The Blackberry Addicts pulled out their abacus to double check the Free Press’ math.
Let’s see. There are 57 seats in the Legislative Assembly of Manitoba. To maintain the tinniest of tiny majorities, a party must win more seats than the other parties combined. In Manitoba, this equates to 29 seats.
At the time the Legislature was dissolved (notwithstanding earlier resignations), there were:
- 2 Liberals
- 19 Conservatives
- 36 New Democrats
Twenty-eight seats is not a majority, folks.
Mr. McFadyen must win 29 seats to form a majority government. He has 19 right now. That means he must win 10 more, not 9 as the Free Press suggests.
And even if Mr. McFadyen wins 10 more seats, one of his 29 member caucus would most likely be elected Speaker of the House. This would leave 28 Conservative votes and 28 non-Conservative votes. A tie! This, of course, forces the non-partisan Speaker to cast tie-breaking votes.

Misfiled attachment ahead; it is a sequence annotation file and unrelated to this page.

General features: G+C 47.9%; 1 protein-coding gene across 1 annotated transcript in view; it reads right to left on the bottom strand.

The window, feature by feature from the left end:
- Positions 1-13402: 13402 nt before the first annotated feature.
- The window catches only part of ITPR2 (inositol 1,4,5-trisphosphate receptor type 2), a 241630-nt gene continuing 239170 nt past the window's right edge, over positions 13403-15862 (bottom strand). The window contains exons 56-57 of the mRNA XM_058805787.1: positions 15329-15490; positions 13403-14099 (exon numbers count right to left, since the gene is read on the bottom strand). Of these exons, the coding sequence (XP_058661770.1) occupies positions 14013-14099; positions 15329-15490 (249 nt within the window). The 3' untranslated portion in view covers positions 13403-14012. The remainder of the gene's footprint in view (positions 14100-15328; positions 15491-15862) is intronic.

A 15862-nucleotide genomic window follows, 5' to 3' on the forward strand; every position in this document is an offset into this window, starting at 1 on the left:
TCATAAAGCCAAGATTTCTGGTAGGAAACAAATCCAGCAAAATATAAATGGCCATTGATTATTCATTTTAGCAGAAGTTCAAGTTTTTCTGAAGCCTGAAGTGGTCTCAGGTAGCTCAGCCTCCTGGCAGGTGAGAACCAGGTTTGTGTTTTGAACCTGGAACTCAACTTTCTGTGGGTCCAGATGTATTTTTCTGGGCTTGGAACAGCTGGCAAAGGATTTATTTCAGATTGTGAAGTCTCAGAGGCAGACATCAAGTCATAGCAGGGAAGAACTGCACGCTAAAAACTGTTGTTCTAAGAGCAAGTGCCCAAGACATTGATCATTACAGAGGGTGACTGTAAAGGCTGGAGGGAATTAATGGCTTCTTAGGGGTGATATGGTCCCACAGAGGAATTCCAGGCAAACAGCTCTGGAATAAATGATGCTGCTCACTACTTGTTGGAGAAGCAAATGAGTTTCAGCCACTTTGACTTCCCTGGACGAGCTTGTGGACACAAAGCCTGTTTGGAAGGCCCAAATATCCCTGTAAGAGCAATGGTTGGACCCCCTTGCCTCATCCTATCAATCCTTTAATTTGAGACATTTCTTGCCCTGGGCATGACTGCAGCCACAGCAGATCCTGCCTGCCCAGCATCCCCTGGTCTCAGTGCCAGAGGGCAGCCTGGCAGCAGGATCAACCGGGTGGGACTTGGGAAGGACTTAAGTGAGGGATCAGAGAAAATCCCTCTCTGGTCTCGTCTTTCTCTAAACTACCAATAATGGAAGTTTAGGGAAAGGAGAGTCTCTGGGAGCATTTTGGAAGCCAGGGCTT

Certainly, not an ideal way to govern.
To govern in practical terms, Mr. McFadyen needs to win at least 11 seats. This would give him a one seat majority without requiring the non-partisan Speaker to vote.
And, as we’ve seen in the past in Manitoba, governing with a marginal majority isn’t easy at all.
All Winnipeg media and pundits might benefit from reviewing an earlier post from the Blackberry Addicts showing the immense challenge facing Mr. McFadyen and his party.
At the end of this week, remember, Mr. McFadyen and the Conservatives have about two weeks remaining (~16 days) to achieve something Gary Doer and the NDP took ten years to achieve (3650 days), and Prime Minister Stephen Harper about five years to achieve (1825 days).
Pundits and analysts beware… all the anecdotal political crap aside, don’t get caught discounting the fundamental magnitude of what actually needs to happen for Mr. McFadeyn and the Conservatives to win.
Do the Blackberry Addicts think Mr. McFadyen can do it?